WASHINGTON, D.C. - Far from the wheat fields and family dinner tables, members of Congress are meeting in Washington this week to make the 2018 Farm Bill a reality.

 “I am focused on helping people make sure they have food security,” said U.S. Rep. Glenn “GT” Thompson (R-Pa.), a member of the Farm Bill Conference Committee.

The Farm Bill is sort of a catch-all package of legislation for farmers and food that’s passed every five years. That includes a growing battle between both parties and chambers over the supplemental food program, the Supplemental Nutrition Assistance Program, formerly known as "food stamps". The House version would require recipients to work or job train for 20 hours a week. However, the Senate’s version did not. So far, there is no clear resolution.

Thompson, a member of the House Agriculture Committee, is one of 47 House members and nine Senators is among those on the conference committee. And as chair of the House Subcommittee on Nutrition, he’s in favor of those changes.

“We want you to be able to access skills-based education to be able to get a family-sustaining jobs,” Thompson said Thursday. “Ultimate food security comes from family-sustaining jobs.”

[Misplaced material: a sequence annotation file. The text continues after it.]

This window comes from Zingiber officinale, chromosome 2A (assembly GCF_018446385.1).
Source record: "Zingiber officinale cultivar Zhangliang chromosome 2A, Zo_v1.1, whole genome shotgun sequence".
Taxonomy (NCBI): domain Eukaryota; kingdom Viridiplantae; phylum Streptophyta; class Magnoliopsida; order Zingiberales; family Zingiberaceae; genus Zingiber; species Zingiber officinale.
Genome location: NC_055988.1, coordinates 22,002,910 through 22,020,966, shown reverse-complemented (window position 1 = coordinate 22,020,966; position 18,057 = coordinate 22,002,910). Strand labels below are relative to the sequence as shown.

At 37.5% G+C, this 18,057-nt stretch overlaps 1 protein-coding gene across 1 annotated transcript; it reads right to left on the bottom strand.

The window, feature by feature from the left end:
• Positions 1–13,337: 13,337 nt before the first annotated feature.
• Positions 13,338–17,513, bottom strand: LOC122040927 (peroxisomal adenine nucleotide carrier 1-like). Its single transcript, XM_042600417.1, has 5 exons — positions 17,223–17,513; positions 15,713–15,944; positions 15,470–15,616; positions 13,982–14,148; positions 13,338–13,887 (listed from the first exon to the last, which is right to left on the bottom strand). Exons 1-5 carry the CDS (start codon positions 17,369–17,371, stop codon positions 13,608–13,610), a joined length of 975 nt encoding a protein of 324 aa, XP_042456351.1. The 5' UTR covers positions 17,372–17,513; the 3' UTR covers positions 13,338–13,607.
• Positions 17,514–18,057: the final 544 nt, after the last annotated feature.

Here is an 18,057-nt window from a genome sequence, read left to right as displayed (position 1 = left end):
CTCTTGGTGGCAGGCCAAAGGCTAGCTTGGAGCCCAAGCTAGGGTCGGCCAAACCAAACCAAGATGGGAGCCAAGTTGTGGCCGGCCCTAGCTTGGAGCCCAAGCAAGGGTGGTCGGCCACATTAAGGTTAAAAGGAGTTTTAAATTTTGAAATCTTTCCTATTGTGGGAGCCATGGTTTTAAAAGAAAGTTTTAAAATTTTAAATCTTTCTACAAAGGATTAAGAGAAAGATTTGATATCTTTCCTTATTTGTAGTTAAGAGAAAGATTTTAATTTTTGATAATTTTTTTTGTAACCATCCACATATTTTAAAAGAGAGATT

“We see this Farm Bill as a chance to make common-sense reforms to shift our federal benefits system to one that incentivizes work,” Speaker Paul Ryan said during his Wednesday news conference.

It’s perhaps the biggest hurdle for the conference committee to clear. Top Democrats on the committee have signaled they won’t give in easily on the SNAP issue.

“Nobody in this room is going to get everything he or she wants,” House Agriculture Committee Ranking Member Collin Peterson said during the committee’s initial public meeting Wednesday.

“This process is about compromise.”

But there is some apparent compromise happening already.

The current version of the bill would also boost support for Market Access Programs for farmers. The program helps their products reach all corners of the globe. It’s welcome assistance after tariffs implemented by the Trump administration sparked a trade war this summer, costing farmers an estimated $11 billion this year, according to the U.S. Department of Agriculture.

“It gives them the technical assistance, it helps them with the networking for that,” Thompson explained about MAP. “It’s an important part of the Farm Bill.”

The clock is ticking for Congress to get all of this done by the September 30 deadline. The House has just seven work days left between now and the end of the month.